BBC doubles down on its creative translation of ‘Yahud’

Recent weeks have seen two cases in which the BBC chose to inaccurately translate the Arabic word ‘Yahud’ (Jews) when it was spoken by Palestinian children. In Lyse Doucet’s programme ‘Children of the Gaza War’ the word was translated as ‘Israelis’ and in Adam Wishart’s ‘The Train that Divides Jerusalem’ as ‘soldiers’.  

Members of the public who complained about the former programme received a template response from BBC Complaints.

template response yahud

A reader who contacted the BBC about the same issue in the second programme received a reply which included the following:

Reply complaint Wishart prog

That BBC Trust decision from 2013 – apparently viewed by the BBC complaints department as a one-size-fits-all precedent – can be found here.

Of course the real issue here – and the reason people have made complaints – is that the BBC’s substitution of ‘Yahud’ with its own choice of different words denies audiences understanding of the incitement and indoctrination to which Palestinian children are subjected. That topic has not been addressed in any of the responses we have seen from the BBC complaints department.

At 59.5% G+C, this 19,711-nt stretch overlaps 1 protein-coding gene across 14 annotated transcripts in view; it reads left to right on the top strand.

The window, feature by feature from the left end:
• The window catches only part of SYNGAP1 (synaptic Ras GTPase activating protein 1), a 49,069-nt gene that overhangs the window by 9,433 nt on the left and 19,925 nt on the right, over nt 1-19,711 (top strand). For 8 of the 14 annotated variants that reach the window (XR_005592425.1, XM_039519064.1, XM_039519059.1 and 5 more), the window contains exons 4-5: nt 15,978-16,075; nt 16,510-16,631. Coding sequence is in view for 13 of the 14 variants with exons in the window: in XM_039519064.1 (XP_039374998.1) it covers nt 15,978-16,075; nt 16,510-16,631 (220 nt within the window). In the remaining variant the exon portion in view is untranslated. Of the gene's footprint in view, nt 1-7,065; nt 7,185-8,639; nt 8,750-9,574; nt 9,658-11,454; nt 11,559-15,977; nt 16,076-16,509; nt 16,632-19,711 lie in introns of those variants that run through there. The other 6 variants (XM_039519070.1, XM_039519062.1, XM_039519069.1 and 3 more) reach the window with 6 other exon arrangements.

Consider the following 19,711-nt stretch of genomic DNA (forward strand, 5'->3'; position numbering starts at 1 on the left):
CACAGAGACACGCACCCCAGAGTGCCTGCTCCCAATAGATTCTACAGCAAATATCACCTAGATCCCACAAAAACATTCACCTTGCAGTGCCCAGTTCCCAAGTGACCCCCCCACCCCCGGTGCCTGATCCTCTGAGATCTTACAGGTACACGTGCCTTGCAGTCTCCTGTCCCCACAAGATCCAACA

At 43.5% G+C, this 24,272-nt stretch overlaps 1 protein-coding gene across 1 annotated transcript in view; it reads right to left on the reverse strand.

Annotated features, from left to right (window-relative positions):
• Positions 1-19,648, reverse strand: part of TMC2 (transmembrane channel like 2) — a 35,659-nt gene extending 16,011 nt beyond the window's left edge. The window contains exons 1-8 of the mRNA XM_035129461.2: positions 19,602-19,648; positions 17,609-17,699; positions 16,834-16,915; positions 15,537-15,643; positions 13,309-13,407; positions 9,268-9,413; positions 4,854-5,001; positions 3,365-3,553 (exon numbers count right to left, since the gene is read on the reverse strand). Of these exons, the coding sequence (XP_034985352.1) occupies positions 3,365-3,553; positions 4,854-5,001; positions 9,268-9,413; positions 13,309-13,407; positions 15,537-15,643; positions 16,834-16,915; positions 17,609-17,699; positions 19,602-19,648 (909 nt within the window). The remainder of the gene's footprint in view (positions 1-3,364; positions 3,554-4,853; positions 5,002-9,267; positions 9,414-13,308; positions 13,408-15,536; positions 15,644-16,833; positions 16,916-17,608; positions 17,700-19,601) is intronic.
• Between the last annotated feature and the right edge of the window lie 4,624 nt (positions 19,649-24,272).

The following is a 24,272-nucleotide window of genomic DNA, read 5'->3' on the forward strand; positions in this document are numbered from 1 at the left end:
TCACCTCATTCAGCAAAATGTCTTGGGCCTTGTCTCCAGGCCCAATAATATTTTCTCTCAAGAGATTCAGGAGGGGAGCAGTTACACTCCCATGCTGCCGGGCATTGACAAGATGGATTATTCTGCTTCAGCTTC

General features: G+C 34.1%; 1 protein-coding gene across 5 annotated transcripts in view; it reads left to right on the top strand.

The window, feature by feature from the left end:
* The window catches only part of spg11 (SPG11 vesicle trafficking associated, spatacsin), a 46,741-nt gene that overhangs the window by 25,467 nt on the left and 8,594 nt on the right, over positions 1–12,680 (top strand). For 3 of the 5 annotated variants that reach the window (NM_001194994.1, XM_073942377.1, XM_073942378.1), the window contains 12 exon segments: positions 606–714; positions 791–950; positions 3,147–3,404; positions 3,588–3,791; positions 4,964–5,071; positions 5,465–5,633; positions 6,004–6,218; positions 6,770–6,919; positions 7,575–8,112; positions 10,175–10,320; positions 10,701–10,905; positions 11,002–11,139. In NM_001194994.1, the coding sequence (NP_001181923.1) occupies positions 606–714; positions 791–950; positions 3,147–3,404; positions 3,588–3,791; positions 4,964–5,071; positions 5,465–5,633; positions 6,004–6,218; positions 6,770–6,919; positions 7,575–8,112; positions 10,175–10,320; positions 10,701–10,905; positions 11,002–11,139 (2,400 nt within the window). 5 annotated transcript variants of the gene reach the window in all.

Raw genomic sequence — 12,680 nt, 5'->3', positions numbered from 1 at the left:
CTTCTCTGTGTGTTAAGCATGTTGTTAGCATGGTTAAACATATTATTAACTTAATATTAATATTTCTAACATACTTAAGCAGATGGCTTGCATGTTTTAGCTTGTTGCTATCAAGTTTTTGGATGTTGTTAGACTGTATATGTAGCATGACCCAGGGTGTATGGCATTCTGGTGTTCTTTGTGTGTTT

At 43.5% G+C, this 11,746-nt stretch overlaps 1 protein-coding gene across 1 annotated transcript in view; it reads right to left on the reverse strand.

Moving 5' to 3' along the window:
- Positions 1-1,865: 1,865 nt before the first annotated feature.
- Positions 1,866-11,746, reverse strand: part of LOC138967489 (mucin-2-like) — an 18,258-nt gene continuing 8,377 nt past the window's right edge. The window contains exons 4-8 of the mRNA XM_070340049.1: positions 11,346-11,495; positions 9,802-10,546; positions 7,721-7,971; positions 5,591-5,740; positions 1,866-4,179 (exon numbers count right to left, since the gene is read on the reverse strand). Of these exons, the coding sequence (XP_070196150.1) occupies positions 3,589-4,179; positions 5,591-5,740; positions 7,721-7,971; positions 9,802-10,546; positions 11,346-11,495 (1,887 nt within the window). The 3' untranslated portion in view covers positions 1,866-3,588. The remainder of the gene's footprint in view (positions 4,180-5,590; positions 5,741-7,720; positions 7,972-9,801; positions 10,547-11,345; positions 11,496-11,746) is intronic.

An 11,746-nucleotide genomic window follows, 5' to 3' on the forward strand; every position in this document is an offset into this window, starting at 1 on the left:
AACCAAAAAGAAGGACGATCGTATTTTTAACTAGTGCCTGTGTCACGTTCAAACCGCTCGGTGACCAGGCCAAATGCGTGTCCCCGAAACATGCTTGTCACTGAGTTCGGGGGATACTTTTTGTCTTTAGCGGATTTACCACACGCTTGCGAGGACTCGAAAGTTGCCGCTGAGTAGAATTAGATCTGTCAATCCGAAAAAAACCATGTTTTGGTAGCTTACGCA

Related Articles:

BBC Trust ESC rules: no requirement to translate accurately

The history – and the BBC Trust decision – behind Lyse Doucet’s mistranslation of ‘yahud’

BBC does know how to translate ‘Yahud’ – when it is said in the UK

BBC’s Panorama Jerusalem train programme takes viewers on a predictable journey

6 comments on “BBC doubles down on its creative translation of ‘Yahud’

  1. A correct translation does not service the BBC’s anti-Israel agenda. Correctly translating “Yahud” would undermine the depiction of Palestinians as the suffering innocent victims of this conflict.

  2. It does not as Michael says, ‘service’ their agenda, and it also introduces the patronising BBC knows best arrogance that implies that ‘they didn’t mean to say that’, which we know is untrue.

  3. Shouldn’t the BBC be interested in why it is that they need to substitute a very different word at all? Perhaps next time, to avoid confusion, the reporter can follow up with a simple query, such as “when you say ‘yahud’ who exactly do you mean?” Not that this would ever happen, but I doubt Israeli Arabs would be included in the answer.

  4. So in the BBC-world it’s fine to translate “Jew” as “Israeli” so as to hide Palestinian racism.
    But the rest of us have to be oh so careful not to say “Muslim” when something bad happens. Instead we have to say “Islamist”.
    Imagine translating “Islamist atrocity” (plenty of them around) as “Muslim atrocity”. The Beeb would probably fire you.

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